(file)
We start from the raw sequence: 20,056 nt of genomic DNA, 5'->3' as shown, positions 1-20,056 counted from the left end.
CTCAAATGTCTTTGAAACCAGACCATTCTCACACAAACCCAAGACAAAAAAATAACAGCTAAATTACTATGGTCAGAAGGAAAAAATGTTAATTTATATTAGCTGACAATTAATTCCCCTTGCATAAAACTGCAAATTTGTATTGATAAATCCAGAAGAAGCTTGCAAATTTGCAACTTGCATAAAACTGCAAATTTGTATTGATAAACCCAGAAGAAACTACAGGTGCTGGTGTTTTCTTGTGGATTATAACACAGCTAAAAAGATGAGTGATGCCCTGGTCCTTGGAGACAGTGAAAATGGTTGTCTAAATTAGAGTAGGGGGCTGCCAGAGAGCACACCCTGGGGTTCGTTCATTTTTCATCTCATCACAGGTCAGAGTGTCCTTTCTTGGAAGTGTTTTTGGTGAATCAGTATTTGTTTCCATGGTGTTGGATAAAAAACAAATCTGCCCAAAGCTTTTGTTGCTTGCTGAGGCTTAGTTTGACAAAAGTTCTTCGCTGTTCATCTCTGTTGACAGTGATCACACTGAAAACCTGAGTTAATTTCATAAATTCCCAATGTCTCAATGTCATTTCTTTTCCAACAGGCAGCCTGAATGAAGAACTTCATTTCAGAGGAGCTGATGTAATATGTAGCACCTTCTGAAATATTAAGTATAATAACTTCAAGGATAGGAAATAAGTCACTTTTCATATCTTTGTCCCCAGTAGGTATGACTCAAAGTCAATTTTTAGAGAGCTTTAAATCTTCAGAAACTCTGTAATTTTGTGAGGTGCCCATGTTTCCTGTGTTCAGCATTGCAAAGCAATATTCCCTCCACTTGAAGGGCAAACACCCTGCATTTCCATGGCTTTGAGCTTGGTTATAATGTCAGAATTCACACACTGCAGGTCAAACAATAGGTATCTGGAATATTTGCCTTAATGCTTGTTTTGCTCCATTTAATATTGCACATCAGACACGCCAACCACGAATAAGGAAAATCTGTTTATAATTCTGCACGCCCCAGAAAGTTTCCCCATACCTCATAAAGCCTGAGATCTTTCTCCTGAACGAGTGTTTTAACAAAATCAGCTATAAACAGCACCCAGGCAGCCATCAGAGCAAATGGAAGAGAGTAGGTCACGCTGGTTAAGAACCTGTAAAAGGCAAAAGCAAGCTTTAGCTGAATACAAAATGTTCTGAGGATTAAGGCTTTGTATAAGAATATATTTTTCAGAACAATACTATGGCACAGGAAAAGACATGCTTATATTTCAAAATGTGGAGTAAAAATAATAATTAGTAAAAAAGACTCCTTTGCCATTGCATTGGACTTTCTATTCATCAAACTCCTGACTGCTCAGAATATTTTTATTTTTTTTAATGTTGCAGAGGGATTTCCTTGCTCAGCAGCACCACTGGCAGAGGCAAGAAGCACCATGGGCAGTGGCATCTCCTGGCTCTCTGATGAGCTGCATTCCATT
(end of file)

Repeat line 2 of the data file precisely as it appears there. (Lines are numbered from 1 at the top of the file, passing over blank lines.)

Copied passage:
CTCAAATGTCTTTGAAACCAGACCATTCTCACACAAACCCAAGACAAAAAAATAACAGCTAAATTACTATGGTCAGAAGGAAAAAATGTTAATTTATATTAGCTGACAATTAATTCCCCTTGCATAAAACTGCAAATTTGTATTGATAAATCCAGAAGAAGCTTGCAAATTTGCAACTTGCATAAAACTGCAAATTTGTATTGATAAACCCAGAAGAAACTACAGGTGCTGGTGTTTTCTTGTGGATTATAACACAGCTAAAAAGATGAGTGATGCCCTGGTCCTTGGAGACAGTGAAAATGGTTGTCTAAATTAGAGTAGGGGGCTGCCAGAGAGCACACCCTGGGGTTCGTTCATTTTTCATCTCATCACAGGTCAGAGTGTCCTTTCTTGGAAGTGTTTTTGGTGAATCAGTATTTGTTTCCATGGTGTTGGATAAAAAACAAATCTGCCCAAAGCTTTTGTTGCTTGCTGAGGCTTAGTTTGACAAAAGTTCTTCGCTGTTCATCTCTGTTGACAGTGATCACACTGAAAACCTGAGTTAATTTCATAAATTCCCAATGTCTCAATGTCATTTCTTTTCCAACAGGCAGCCTGAATGAAGAACTTCATTTCAGAGGAGCTGATGTAATATGTAGCACCTTCTGAAATATTAAGTATAATAACTTCAAGGATAGGAAATAAGTCACTTTTCATATCTTTGTCCCCAGTAGGTATGACTCAAAGTCAATTTTTAGAGAGCTTTAAATCTTCAGAAACTCTGTAATTTTGTGAGGTGCCCATGTTTCCTGTGTTCAGCATTGCAAAGCAATATTCCCTCCACTTGAAGGGCAAACACCCTGCATTTCCATGGCTTTGAGCTTGGTTATAATGTCAGAATTCACACACTGCAGGTCAAACAATAGGTATCTGGAATATTTGCCTTAATGCTTGTTTTGCTCCATTTAATATTGCACATCAGACACGCCAACCACGAATAAGGAAAATCTGTTTATAATTCTGCACGCCCCAGAAAGTTTCCCCATACCTCATAAAGCCTGAGATCTTTCTCCTGAACGAGTGTTTTAACAAAATCAGCTATAAACAGCACCCAGGCAGCCATCAGAGCAAATGGAAGAGAGTAGGTCACGCTGGTTAAGAACCTGTAAAAGGCAAAAGCAAGCTTTAGCTGAATACAAAATGTTCTGAGGATTAAGGCTTTGTATAAGAATATATTTTTCAGAACAATACTATGGCACAGGAAAAGACATGCTTATATTTCAAAATGTGGAGTAAAAATAATAATTAGTAAAAAAGACTCCTTTGCCATTGCATTGGACTTTCTATTCATCAAACTCCTGACTGCTCAGAATATTTTTATTTTTTTTAATGTTGCAGAGGGATTTCCTTGCTCAGCAGCACCACTGGCAGAGGCAAGAAGCACCATGGGCAGTGGCATCTCCTGGCTCTCTGATGAGCTGCATTCCATT